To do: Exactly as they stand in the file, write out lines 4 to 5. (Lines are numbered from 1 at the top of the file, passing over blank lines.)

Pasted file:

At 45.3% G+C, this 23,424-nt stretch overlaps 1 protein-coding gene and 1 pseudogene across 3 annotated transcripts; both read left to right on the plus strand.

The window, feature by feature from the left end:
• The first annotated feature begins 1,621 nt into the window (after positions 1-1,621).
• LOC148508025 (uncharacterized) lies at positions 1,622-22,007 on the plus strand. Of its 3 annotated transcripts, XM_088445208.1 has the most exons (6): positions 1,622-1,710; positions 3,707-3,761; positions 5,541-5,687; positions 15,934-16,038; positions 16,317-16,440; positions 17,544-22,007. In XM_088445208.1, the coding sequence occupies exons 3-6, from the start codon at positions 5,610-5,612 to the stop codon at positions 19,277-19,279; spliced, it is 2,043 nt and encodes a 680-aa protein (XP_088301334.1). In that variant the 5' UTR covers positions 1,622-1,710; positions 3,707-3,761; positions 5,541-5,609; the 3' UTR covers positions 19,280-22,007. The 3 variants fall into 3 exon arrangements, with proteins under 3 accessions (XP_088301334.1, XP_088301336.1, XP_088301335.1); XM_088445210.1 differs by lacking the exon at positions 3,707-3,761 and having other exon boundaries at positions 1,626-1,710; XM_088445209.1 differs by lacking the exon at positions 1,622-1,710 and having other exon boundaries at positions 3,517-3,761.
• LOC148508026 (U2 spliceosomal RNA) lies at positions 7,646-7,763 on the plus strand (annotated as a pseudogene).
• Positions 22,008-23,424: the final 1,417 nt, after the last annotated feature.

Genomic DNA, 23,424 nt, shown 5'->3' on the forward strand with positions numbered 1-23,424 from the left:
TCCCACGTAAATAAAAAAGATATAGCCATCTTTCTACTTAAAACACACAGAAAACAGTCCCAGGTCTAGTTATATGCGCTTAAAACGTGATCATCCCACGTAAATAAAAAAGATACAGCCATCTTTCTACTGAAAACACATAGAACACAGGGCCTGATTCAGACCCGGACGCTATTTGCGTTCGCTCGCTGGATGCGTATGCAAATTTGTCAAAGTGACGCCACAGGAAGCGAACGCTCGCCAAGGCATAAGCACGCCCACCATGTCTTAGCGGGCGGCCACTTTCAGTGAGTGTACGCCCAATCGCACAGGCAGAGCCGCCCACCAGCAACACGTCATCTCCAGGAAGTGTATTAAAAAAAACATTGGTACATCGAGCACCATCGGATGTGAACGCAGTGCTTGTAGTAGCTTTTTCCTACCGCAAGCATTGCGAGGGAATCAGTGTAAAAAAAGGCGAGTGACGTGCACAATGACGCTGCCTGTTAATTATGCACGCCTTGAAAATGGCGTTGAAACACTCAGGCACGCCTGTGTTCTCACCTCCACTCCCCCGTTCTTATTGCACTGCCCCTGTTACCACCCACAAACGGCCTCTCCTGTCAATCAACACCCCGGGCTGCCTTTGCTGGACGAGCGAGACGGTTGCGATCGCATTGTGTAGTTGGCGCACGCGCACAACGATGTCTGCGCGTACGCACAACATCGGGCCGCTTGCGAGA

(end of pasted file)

• LOC148508025 (uncharacterized) lies at positions 1,622-22,007 on the plus strand. Of its 3 annotated transcripts, XM_088445208.1 has the most exons (6): positions 1,622-1,710; positions 3,707-3,761; positions 5,541-5,687; positions 15,934-16,038; positions 16,317-16,440; positions 17,544-22,007. In XM_088445208.1, the coding sequence occupies exons 3-6, from the start codon at positions 5,610-5,612 to the stop codon at positions 19,277-19,279; spliced, it is 2,043 nt and encodes a 680-aa protein (XP_088301334.1). In that variant the 5' UTR covers positions 1,622-1,710; positions 3,707-3,761; positions 5,541-5,609; the 3' UTR covers positions 19,280-22,007. The 3 variants fall into 3 exon arrangements, with proteins under 3 accessions (XP_088301334.1, XP_088301336.1, XP_088301335.1); XM_088445210.1 differs by lacking the exon at positions 3,707-3,761 and having other exon boundaries at positions 1,626-1,710; XM_088445209.1 differs by lacking the exon at positions 1,622-1,710 and having other exon boundaries at positions 3,517-3,761.
• LOC148508026 (U2 spliceosomal RNA) lies at positions 7,646-7,763 on the plus strand (annotated as a pseudogene).